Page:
Being a Remote Worker is No Day At the Beach!
There was a time when I used to dream about becoming a remote worker. The thought usually arose while stuck in rush hour traffic on the 405 (note: rush hour is approximately 7am to 7pm in Southern California). I pictured myself on an outdoor chaise lounge, tropical drink in hand, as client after client called to tell me they were ready to sign on the dotted line. Pineapple slice? Don’t mind if I do.
Fast forward a couple years. I am now a remote worker, thanks in part to my wife taking a teaching job on the opposite coast, and our house is literally one block from the beach. And though we do own a chaise lounge, it gets virtually no weekday use, and nothing is quite as I pictured it (example: I still wear pants every day). Being a remote worker is not as easy I thought it would be.
According to the NY Times, the number of telecommuters rose 79% from 2005 to 2012. There’s a variety of reasons one might choose to work remotely: geographical limitations, family situation, the desire to become one’s own boss. In some respects, there’s never been a better time to work remotely. Fast internet and myriad communication tools help us to overcome the everyday inconvenience of a lack of facetime.
But there are drawbacks too. Working out of a home office can be distracting, as family (and pets) compete for your attention. Being a remote worker is psychologically taxing, as you can sometimes feel isolated and miss out on the social gatherings an office affords. On the productivity side, access to critical data and company updates are often stymied by a breakdown in the communication process.
Having experienced the highs and lows of transitioning from cubicle dweller to master of his own home office, I thought I’d share three important lessons I’ve learned along the way:
- Schedule your day tightly (and stick to that schedule)
In an office, the most important items on your to-do list are often dictated by outside forces (“Can you follow up on this lead?”, “Can you help me find a reference client?”, “We need you in this meeting”). You likely would have a schedule, but there was some fluidity to account for the needs of other team members.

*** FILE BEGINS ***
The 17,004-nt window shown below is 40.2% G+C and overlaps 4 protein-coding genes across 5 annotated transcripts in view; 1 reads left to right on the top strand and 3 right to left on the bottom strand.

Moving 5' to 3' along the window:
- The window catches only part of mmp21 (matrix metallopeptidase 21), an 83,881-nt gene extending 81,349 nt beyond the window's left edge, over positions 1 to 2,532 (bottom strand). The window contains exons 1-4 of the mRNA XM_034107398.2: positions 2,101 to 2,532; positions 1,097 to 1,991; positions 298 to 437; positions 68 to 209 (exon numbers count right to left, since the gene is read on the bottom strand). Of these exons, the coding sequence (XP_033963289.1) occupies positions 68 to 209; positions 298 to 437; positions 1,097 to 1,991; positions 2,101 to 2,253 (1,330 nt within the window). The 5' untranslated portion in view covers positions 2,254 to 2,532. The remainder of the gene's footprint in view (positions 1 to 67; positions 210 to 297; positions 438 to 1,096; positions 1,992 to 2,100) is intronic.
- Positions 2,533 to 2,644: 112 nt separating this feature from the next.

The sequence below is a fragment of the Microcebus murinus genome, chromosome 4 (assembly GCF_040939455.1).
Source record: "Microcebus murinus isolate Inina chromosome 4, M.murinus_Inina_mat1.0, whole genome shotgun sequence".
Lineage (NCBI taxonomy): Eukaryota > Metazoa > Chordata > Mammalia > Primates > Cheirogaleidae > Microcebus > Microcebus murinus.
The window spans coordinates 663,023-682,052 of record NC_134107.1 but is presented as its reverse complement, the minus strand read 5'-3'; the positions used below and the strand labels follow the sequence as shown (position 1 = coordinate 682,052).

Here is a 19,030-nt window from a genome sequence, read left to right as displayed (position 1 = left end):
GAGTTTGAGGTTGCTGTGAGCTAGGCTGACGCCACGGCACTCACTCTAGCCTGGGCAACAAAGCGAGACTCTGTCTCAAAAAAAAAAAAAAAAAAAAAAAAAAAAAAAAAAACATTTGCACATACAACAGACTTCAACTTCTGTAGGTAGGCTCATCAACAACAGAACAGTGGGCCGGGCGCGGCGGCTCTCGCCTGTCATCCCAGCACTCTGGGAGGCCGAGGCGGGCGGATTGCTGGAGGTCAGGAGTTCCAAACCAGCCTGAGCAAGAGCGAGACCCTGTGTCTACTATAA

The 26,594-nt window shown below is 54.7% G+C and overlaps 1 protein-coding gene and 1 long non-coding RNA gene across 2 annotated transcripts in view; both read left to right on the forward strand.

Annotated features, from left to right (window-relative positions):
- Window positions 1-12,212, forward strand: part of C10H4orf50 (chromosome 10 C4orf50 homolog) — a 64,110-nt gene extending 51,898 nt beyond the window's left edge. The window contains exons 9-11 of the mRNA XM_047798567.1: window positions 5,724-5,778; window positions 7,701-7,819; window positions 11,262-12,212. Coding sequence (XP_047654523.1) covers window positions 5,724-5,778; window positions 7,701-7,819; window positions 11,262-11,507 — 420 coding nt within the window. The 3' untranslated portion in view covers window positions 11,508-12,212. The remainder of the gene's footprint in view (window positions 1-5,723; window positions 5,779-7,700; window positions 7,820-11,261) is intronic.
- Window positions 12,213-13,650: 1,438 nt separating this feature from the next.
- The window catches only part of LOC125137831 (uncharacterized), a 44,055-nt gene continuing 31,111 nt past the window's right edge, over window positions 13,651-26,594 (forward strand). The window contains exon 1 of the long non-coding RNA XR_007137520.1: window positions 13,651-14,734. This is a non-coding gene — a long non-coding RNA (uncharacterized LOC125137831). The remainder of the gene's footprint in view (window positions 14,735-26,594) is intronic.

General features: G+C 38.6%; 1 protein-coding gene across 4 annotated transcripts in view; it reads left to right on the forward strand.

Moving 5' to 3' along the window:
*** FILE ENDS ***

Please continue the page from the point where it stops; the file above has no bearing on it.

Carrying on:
As a remote employee, you must create a strict schedule for yourself and stick to it. You have to be incredibly proactive and not easily distracted. And you can’t wait for others to do things for you. It’s not exactly “out of sight, out of mind”, but it’s a lot harder to be the squeaky wheel when the oil is 3000 miles away. (side note: your mixed metaphors get less appreciation when you’re remote)
Repetition is also an important part of scheduling. For instance, I have a call with one particular client every Monday, Wednesday and Friday at 12:30. I can schedule the rest of my calls and tasks around that one particular anchor task.
- You must be succinct and direct in your communication
In an office, you can iterate often. The logo is off-centered, pop over to the graphic designer’s desk. Now the logo’s too large, head on back. You wanted burnt sienna not burnt orange, one more trip.
You don’t have that luxury as a remote employee. You only get attention sporadically, so you have to be very specific in what you want. And definitely don’t be shy. If you don’t ask for something, you don’t get it.
You also must be succinct – if you write a long rambling email, you’re going to lose your audience halfway through. Plus, you want to place emphasis on only that which is important, something easier in-person via dialogue, because you don’t want your fellow employees to focus on the wrong area.
- Take advantage of online collaboration tools
The internet can be a huge time suck (thanks, Twitter). But it can also make you more effective and connected with other employees.
There are a number of different online collaboration tools out there. One company I consult with, WorkSmart.net, has a productivity suite that includes cloud-based document management, project management, and database apps. Some of the other indispensable solutions I’ve used recently: Skype, Trello, Hipchat, and join.me.
Solely relying on email can lead to information overload – plus it’s hard searching through 1000s of emails – so seek out more efficient solutions. If you use an online collaboration tool, you can effectively work with teammates while being geographically disperse. I’m able to work collaboratively with colleagues in the UK and India often without having to pick up the phone. Plus, building out these online collaboration portals helps bring new remote employees up to speed quicker after hiring.
I must confess, there’s a lot of things I miss about working in an office: lunchtime basketball, high fives, saying “goodnight” to friends/colleagues. But one thing that hasn’t changed is my productivity. Don’t let the realities of being a remote worker derail your career. Just because you’re remote doesn’t mean you have to be distant.